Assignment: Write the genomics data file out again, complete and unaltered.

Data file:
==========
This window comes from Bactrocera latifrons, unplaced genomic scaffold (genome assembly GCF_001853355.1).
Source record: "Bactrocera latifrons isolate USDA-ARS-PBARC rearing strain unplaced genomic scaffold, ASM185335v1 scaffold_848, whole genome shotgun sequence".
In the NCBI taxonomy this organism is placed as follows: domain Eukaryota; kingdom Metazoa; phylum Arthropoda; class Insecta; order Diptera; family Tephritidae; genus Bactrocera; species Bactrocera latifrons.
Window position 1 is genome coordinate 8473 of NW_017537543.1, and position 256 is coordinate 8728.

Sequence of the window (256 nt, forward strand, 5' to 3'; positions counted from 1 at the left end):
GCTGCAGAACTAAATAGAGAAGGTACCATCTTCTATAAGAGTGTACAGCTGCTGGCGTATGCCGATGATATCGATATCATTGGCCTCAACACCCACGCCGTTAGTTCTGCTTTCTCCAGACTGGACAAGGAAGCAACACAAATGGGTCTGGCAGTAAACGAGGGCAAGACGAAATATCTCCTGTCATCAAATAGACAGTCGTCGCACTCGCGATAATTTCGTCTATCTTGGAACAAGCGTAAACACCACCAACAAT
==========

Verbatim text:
This window comes from Bactrocera latifrons, unplaced genomic scaffold (genome assembly GCF_001853355.1).
Source record: "Bactrocera latifrons isolate USDA-ARS-PBARC rearing strain unplaced genomic scaffold, ASM185335v1 scaffold_848, whole genome shotgun sequence".
In the NCBI taxonomy this organism is placed as follows: domain Eukaryota; kingdom Metazoa; phylum Arthropoda; class Insecta; order Diptera; family Tephritidae; genus Bactrocera; species Bactrocera latifrons.
Window position 1 is genome coordinate 8473 of NW_017537543.1, and position 256 is coordinate 8728.

Sequence of the window (256 nt, forward strand, 5' to 3'; positions counted from 1 at the left end):
GCTGCAGAACTAAATAGAGAAGGTACCATCTTCTATAAGAGTGTACAGCTGCTGGCGTATGCCGATGATATCGATATCATTGGCCTCAACACCCACGCCGTTAGTTCTGCTTTCTCCAGACTGGACAAGGAAGCAACACAAATGGGTCTGGCAGTAAACGAGGGCAAGACGAAATATCTCCTGTCATCAAATAGACAGTCGTCGCACTCGCGATAATTTCGTCTATCTTGGAACAAGCGTAAACACCACCAACAAT